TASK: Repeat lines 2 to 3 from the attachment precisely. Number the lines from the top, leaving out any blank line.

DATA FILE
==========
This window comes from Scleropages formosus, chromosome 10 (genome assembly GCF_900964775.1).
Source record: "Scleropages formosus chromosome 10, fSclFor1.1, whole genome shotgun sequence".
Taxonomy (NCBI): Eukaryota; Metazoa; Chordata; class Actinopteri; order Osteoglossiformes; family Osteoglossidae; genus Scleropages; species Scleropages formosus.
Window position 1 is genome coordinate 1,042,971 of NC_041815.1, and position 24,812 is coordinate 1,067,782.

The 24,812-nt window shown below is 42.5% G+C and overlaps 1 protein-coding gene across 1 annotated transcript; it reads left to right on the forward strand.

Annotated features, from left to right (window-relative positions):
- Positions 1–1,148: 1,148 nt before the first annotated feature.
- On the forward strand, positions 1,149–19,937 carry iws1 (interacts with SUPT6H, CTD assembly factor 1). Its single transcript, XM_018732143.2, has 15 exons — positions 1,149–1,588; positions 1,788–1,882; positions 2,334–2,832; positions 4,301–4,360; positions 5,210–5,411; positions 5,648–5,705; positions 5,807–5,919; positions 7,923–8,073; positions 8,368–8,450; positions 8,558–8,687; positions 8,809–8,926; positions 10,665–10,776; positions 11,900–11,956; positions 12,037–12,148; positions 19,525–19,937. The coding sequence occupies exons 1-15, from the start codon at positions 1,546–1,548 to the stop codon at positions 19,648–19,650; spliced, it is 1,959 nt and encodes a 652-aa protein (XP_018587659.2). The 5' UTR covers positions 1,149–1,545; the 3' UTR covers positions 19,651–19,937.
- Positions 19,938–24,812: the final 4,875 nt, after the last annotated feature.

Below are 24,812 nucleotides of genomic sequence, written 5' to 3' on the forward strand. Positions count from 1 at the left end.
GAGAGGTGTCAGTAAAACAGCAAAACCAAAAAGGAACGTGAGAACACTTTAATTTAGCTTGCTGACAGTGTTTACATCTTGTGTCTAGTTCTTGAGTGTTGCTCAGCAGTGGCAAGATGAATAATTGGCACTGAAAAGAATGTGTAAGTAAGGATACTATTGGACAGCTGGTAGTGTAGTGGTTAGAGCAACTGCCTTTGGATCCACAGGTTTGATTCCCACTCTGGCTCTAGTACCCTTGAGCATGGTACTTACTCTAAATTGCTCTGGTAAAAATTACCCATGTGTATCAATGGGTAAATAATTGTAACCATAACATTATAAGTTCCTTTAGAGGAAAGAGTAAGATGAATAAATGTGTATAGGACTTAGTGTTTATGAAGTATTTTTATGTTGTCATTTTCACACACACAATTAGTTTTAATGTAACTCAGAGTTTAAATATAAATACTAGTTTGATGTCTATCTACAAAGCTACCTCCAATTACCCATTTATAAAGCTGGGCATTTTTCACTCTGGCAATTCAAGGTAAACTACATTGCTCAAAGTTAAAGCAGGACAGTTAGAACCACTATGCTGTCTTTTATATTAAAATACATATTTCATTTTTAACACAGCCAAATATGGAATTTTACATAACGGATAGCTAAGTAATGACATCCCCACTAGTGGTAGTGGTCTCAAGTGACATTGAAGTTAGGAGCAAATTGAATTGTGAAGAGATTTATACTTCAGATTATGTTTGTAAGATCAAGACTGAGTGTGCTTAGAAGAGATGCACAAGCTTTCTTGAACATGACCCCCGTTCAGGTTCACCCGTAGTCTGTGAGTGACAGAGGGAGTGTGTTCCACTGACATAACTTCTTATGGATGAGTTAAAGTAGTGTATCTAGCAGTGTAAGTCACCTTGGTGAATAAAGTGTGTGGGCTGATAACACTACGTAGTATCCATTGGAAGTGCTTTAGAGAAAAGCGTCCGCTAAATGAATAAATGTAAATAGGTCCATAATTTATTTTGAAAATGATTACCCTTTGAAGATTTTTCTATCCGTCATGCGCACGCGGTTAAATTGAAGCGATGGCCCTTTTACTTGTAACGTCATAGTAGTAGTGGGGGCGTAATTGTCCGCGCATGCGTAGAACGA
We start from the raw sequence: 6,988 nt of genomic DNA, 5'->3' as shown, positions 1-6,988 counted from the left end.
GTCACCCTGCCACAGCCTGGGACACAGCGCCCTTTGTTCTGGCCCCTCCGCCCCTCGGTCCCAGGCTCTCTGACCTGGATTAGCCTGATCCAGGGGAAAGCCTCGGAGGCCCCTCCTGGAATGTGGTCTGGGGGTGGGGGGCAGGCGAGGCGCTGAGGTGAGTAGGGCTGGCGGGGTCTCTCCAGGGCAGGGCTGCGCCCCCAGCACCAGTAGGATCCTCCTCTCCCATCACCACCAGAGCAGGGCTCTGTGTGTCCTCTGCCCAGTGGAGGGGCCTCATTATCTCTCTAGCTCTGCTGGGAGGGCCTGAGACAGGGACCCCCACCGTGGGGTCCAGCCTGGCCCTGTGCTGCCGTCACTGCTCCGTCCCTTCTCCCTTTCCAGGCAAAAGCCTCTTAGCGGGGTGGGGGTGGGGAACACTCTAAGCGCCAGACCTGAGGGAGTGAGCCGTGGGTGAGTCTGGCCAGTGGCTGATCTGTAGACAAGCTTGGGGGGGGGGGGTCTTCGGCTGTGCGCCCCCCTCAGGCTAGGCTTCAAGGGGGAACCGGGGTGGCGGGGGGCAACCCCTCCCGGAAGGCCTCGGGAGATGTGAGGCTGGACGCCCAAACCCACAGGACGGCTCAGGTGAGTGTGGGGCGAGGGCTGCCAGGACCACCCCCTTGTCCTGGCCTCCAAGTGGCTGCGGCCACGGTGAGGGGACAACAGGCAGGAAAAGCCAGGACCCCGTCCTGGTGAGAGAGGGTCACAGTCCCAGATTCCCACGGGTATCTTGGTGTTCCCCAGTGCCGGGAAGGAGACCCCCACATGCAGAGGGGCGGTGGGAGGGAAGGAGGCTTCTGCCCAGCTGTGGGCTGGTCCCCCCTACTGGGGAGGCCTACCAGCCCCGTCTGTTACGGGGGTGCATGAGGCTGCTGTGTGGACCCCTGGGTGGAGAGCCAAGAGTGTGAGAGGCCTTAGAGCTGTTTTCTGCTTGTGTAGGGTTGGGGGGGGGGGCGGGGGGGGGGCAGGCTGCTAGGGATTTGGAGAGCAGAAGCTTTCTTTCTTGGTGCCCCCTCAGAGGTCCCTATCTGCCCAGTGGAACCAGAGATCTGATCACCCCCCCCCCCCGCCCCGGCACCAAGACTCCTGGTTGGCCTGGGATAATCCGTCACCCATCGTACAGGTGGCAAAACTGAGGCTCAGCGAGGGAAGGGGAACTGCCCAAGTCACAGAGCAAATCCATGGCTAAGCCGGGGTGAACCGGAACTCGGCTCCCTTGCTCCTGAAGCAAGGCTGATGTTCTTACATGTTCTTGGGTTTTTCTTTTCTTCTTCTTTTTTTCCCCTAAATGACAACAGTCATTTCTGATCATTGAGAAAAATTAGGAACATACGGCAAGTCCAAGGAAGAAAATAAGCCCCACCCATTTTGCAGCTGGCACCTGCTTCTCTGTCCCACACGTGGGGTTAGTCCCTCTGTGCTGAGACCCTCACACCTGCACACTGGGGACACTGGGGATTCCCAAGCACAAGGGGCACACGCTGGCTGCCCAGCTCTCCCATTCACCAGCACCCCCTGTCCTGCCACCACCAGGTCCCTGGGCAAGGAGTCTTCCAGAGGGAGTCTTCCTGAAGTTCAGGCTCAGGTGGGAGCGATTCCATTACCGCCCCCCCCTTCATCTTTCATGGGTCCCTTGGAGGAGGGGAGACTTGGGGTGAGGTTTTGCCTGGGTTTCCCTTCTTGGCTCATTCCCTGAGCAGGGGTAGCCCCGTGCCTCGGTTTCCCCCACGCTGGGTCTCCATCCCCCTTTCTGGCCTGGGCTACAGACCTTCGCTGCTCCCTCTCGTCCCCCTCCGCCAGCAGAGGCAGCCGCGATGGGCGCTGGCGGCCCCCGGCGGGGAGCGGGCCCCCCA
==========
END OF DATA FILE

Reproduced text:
Source record: "Scleropages formosus chromosome 10, fSclFor1.1, whole genome shotgun sequence".
Taxonomy (NCBI): Eukaryota; Metazoa; Chordata; class Actinopteri; order Osteoglossiformes; family Osteoglossidae; genus Scleropages; species Scleropages formosus.